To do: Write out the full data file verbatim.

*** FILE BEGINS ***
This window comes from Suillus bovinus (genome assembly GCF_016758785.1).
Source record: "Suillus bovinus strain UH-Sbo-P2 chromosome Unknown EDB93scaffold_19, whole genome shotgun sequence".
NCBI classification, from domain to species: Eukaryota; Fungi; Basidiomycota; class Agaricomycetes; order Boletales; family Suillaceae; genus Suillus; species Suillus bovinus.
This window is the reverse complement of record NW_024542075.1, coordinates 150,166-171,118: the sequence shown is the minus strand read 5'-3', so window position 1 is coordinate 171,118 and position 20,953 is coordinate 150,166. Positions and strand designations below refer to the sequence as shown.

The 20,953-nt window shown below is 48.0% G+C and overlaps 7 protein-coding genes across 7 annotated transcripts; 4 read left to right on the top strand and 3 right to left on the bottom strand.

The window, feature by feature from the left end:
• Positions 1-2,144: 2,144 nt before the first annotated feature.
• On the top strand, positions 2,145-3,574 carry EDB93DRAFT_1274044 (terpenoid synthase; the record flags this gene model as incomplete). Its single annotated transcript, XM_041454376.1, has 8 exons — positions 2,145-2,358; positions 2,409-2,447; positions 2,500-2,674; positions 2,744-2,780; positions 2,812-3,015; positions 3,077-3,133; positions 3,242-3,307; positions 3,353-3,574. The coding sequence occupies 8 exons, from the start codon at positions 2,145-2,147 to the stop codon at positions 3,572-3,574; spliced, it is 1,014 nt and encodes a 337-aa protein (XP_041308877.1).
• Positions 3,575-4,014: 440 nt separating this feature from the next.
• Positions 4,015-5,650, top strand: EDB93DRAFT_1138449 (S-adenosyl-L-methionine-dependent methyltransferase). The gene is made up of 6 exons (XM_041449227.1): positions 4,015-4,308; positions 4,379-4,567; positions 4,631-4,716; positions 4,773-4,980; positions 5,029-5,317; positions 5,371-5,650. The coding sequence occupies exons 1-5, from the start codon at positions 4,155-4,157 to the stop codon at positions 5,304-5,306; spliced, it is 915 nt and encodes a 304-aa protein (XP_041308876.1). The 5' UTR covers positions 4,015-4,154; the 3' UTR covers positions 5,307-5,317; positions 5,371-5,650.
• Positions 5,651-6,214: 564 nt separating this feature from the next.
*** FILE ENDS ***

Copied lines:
This window comes from Suillus bovinus (genome assembly GCF_016758785.1).
Source record: "Suillus bovinus strain UH-Sbo-P2 chromosome Unknown EDB93scaffold_19, whole genome shotgun sequence".
NCBI classification, from domain to species: Eukaryota; Fungi; Basidiomycota; class Agaricomycetes; order Boletales; family Suillaceae; genus Suillus; species Suillus bovinus.
This window is the reverse complement of record NW_024542075.1, coordinates 150,166-171,118: the sequence shown is the minus strand read 5'-3', so window position 1 is coordinate 171,118 and position 20,953 is coordinate 150,166. Positions and strand designations below refer to the sequence as shown.

The 20,953-nt window shown below is 48.0% G+C and overlaps 7 protein-coding genes across 7 annotated transcripts; 4 read left to right on the top strand and 3 right to left on the bottom strand.

The window, feature by feature from the left end:
• Positions 1-2,144: 2,144 nt before the first annotated feature.
• On the top strand, positions 2,145-3,574 carry EDB93DRAFT_1274044 (terpenoid synthase; the record flags this gene model as incomplete). Its single annotated transcript, XM_041454376.1, has 8 exons — positions 2,145-2,358; positions 2,409-2,447; positions 2,500-2,674; positions 2,744-2,780; positions 2,812-3,015; positions 3,077-3,133; positions 3,242-3,307; positions 3,353-3,574. The coding sequence occupies 8 exons, from the start codon at positions 2,145-2,147 to the stop codon at positions 3,572-3,574; spliced, it is 1,014 nt and encodes a 337-aa protein (XP_041308877.1).
• Positions 3,575-4,014: 440 nt separating this feature from the next.
• Positions 4,015-5,650, top strand: EDB93DRAFT_1138449 (S-adenosyl-L-methionine-dependent methyltransferase). The gene is made up of 6 exons (XM_041449227.1): positions 4,015-4,308; positions 4,379-4,567; positions 4,631-4,716; positions 4,773-4,980; positions 5,029-5,317; positions 5,371-5,650. The coding sequence occupies exons 1-5, from the start codon at positions 4,155-4,157 to the stop codon at positions 5,304-5,306; spliced, it is 915 nt and encodes a 304-aa protein (XP_041308876.1). The 5' UTR covers positions 4,015-4,154; the 3' UTR covers positions 5,307-5,317; positions 5,371-5,650.
• Positions 5,651-6,214: 564 nt separating this feature from the next.